Texas Execution Information Center

Execution Report: David Harris

Continued from Page 1

Eight years later, Adams was still in prison, and Harris was on death row for Mays' murder. A documentary film, The Thin Blue Line, presented new evidence about the investigation of Wood's murder and Adams' trial. In light of the new evidence uncovered by the film, an evidentiary hearing was held. Harris testified, recanting his earlier accusations of Adams. "Randall Adams knew nothing about this offense and was not in the car at the time," Harris testified. (There were conflicting reports on whether Harris ever admitted to killing Wood.) Adams' capital murder verdict was overturned, and he was released from prison in March 1989.

By April 1992, Harris' state appeals were exhausted, and he began pursuing his federal appeals. In November 2001, U.S. District Judge William Wayne Justice vacated Harris' death sentence. Justice ruled that the jury was inadequately instructed to consider whether Harris was provoked to shoot Mays in self-defense. The state appealed the case to the U.S. Fifth Circuit Court of Appeals, which in November 2002 reversed Judge Justice's decision and reinstated the death sentence.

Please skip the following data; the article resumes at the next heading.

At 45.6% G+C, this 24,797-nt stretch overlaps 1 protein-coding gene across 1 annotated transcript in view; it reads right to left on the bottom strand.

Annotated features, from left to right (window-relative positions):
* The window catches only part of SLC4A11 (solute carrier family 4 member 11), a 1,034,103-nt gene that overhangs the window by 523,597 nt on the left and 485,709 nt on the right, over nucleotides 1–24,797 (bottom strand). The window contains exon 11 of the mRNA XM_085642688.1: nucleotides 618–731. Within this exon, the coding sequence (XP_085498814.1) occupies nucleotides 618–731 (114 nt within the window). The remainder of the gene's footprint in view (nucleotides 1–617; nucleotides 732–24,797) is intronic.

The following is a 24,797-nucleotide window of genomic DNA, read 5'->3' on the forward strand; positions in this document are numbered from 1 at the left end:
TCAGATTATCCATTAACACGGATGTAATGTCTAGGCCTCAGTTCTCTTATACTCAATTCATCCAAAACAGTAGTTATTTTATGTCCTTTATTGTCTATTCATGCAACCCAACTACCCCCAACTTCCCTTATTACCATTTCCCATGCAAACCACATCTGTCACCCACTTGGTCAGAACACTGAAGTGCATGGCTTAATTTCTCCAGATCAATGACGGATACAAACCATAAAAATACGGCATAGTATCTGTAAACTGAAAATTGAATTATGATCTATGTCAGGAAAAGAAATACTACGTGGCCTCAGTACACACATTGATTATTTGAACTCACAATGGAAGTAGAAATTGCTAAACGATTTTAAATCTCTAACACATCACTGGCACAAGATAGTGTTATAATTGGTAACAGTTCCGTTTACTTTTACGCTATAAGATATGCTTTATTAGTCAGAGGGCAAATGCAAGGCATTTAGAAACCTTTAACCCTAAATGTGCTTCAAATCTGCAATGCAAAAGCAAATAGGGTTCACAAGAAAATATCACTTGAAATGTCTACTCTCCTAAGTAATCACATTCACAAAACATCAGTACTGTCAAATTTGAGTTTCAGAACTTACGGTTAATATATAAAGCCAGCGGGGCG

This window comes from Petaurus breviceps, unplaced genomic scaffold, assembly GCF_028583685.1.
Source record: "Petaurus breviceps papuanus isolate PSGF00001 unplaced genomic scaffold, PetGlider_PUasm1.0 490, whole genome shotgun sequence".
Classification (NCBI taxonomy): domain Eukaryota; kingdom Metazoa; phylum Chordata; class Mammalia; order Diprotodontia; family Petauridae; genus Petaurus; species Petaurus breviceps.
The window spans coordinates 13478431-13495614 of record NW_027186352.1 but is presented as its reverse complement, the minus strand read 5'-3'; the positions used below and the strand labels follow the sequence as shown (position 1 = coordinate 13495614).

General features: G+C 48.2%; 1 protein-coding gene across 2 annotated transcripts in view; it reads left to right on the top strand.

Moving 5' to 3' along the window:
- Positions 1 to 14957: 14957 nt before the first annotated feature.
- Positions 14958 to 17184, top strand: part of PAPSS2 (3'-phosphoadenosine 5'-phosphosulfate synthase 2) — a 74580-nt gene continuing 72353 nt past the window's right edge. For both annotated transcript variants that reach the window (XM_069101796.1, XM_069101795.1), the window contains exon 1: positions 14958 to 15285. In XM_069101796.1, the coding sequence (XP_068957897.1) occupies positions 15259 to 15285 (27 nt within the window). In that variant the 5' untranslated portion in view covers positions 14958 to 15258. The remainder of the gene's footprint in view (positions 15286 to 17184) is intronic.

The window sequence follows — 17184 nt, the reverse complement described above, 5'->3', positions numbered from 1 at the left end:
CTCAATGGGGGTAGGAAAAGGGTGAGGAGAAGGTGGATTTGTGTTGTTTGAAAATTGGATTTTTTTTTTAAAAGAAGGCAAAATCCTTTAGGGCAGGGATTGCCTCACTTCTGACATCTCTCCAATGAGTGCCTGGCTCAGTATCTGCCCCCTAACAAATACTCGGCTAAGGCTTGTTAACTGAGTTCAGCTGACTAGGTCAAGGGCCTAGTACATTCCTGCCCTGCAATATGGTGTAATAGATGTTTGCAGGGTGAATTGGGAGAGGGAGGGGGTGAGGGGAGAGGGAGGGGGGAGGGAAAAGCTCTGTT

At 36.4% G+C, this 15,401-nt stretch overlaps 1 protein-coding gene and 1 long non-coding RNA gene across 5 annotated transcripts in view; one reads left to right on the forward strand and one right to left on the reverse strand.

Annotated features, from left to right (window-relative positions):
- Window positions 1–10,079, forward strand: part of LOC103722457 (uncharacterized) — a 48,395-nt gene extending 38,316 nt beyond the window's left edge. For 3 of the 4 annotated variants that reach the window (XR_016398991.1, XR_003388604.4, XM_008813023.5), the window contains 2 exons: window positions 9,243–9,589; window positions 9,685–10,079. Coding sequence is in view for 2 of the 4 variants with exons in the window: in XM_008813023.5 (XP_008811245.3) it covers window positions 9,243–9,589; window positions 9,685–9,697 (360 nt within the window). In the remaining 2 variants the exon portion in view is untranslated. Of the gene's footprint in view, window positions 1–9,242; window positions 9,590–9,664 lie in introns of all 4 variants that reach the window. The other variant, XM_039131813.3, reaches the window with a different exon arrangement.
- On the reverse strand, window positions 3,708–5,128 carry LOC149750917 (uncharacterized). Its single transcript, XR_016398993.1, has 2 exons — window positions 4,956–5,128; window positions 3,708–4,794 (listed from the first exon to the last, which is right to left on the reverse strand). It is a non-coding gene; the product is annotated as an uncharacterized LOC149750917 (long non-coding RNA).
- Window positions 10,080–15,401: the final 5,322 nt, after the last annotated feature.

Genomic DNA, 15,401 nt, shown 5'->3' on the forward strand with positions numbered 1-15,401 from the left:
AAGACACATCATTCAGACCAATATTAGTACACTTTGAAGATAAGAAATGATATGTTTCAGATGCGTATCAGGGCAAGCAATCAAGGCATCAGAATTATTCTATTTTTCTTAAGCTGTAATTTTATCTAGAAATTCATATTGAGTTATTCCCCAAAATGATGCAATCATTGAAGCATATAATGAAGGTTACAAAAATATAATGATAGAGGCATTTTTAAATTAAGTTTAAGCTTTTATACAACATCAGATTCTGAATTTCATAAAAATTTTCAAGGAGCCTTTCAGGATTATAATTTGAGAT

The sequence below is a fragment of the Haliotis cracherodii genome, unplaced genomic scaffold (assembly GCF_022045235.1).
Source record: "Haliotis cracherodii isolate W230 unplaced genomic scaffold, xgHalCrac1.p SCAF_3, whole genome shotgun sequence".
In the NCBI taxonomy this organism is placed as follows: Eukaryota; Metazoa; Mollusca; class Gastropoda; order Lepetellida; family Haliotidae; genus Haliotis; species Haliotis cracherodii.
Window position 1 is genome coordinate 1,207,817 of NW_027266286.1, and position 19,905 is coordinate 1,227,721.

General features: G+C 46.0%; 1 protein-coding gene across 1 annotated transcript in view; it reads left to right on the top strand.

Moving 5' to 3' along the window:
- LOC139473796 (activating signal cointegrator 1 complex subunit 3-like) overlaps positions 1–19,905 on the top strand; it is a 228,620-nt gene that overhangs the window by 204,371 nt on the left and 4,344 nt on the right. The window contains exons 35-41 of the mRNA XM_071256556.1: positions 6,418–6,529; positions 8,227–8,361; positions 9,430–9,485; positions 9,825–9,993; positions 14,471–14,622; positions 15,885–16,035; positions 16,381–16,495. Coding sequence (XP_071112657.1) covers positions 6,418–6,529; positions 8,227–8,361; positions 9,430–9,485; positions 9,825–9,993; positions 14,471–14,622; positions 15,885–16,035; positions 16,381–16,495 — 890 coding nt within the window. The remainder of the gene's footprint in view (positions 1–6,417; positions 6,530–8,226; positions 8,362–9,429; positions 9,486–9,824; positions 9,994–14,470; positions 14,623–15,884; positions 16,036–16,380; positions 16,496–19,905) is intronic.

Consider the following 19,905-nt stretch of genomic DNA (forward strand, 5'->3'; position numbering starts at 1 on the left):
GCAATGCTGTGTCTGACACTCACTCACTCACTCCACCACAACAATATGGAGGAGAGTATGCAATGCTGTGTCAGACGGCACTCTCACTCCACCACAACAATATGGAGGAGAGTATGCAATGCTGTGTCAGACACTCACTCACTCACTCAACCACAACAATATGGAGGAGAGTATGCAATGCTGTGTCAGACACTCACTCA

The day before his scheduled execution, Harris received another stay. A U.S. district judge issued the stay so that Harris could file a lawsuit alleging that death by lethal injection is cruel and unusual punishment. However, the U.S. Fifth Circuit Court of Appeals overruled that decision on Wednesday, and the U.S. Supreme Court declined to hear the case, so Harris' execution proceeded as originally scheduled.

When the warden asked Harris if he had a final statement, Harris replied, "Sir, in honor of a true American hero: Let's roll." "Let's roll" were the words spoken on 11 September 2001 by a passenger on Flight 93 before attacking the men who hijacked that flight. "Lord Jesus, receive my spirit. I'm done, warden," Harris then said. After that, the lethal injection was started.


By David Carson. Posted on 7 July 2004. Minor corrections made on 8 July 2004.
Sources: Texas Attorney General's office, Texas Department of Criminal Justice, Associated Press.

Privacy PolicyContactAdvertising